Thoracic Aortic Aneurysm

A thoracic aortic aneurysm is defined as a localized enlargement that has a diameter that exceeds 1.5 times the normal expected diameter of the aorta at that location. Aneurysms of the thoracic aorta affect approximately 15-20,000 Americans each year, resulting in nearly 6,000 deaths.

Risk Factors for Aortic Aneurismal Disease

  • Family history of aneurismal disease
  • History of prior arterial aneurysm substantially increases risk of developing additional aneurysm
  • Personal history of atherosclerotic disease including cardiovascular or peripheral vascular disease
  • Smoking
  • Hypertension

Signs and Symptoms

The majority of patients with aneurysms of the aorta are asymptomatic; however, common symptoms associated with aortic aneurysm disease are:

  • Chest, flank, back or abdominal pain or cramping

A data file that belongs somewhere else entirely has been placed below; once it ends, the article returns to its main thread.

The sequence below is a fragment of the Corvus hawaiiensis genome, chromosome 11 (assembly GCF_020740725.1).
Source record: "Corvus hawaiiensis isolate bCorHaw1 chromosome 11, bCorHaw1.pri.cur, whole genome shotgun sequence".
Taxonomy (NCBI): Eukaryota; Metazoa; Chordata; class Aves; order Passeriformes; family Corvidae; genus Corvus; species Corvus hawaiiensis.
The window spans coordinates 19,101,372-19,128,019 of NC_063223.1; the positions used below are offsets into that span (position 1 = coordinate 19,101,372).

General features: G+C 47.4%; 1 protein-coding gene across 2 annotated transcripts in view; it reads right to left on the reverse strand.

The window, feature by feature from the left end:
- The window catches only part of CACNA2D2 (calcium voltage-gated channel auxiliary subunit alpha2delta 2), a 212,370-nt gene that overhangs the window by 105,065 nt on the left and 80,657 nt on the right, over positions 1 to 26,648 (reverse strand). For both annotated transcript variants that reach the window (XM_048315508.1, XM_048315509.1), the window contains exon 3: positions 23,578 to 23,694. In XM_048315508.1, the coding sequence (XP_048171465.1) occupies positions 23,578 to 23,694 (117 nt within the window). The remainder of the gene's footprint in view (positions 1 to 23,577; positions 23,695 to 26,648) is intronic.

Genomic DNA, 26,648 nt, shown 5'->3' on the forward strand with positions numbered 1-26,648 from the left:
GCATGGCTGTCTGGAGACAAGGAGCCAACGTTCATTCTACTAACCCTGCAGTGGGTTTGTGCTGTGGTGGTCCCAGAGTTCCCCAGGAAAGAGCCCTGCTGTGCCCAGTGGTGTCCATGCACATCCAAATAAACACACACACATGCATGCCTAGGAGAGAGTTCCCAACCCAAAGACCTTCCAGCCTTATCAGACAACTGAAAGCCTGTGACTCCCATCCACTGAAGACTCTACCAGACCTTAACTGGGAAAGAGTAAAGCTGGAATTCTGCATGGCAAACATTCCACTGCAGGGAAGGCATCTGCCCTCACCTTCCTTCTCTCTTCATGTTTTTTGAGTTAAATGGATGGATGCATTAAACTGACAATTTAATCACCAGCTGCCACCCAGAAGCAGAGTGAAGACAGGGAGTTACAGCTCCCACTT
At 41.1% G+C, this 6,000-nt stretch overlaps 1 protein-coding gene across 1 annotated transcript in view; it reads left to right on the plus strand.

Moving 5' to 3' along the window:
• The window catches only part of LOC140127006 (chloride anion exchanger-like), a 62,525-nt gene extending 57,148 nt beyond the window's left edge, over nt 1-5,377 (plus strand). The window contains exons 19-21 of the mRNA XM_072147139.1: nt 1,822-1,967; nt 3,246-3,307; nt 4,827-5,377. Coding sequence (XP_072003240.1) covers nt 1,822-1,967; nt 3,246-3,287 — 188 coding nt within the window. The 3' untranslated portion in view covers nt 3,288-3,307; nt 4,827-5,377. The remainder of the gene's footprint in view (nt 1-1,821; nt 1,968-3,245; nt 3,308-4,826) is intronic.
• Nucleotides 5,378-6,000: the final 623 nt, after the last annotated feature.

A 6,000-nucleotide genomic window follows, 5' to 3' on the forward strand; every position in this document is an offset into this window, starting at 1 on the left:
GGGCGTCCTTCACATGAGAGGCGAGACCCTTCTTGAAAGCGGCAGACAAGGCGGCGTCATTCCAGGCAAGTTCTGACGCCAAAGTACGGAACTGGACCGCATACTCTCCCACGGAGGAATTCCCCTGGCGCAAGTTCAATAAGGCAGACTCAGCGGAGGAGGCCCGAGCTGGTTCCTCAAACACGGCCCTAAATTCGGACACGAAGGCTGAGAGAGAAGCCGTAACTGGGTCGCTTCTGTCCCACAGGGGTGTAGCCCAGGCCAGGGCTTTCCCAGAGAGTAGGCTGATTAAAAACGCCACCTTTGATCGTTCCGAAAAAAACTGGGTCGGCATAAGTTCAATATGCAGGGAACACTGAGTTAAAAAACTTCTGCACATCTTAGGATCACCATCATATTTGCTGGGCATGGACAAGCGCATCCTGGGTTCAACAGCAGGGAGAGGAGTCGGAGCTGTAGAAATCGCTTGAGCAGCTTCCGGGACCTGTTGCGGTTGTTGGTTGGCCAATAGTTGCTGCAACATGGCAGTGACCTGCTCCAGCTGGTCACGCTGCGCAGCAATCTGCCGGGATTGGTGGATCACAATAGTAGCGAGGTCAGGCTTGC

• Voice change, chronic cough or hoarseness (resulting from aneurysm causing traction on recurrent laryngeal nerve)
  • Distal atheroemboli to legs, feet or toes
  • Pulsatile mass in abdomen

Treatment

Traditionally thoracic aortic aneurysms have been treated by resection of the aneurysm and replacement of the aneurismal aorta with a prosthetic graft.

The invasiveness of this procedure is often too much for patients to tolerate, especially given the other major co-morbidities such as diabetes, peripheral vascular disease, chronic obstructive pulmonary disease and coronary artery disease that often affect these patients. Hence, operative mortality rates range from 8-20% and major morbidity rates are as high as 20% with conventional open surgery.

The advent of endovascular stent grafts has revolutionized the treatment of patients with thoracic aortic aneurysms allowing operative mortality rates as low as 1%. The minimally invasive nature of the endovascular approach has also resulted in a drastic reduction in the recovery period with most patients requiring only a 3-day hospital stay (compared with an average 10-day hospital stay with conventional open surgery).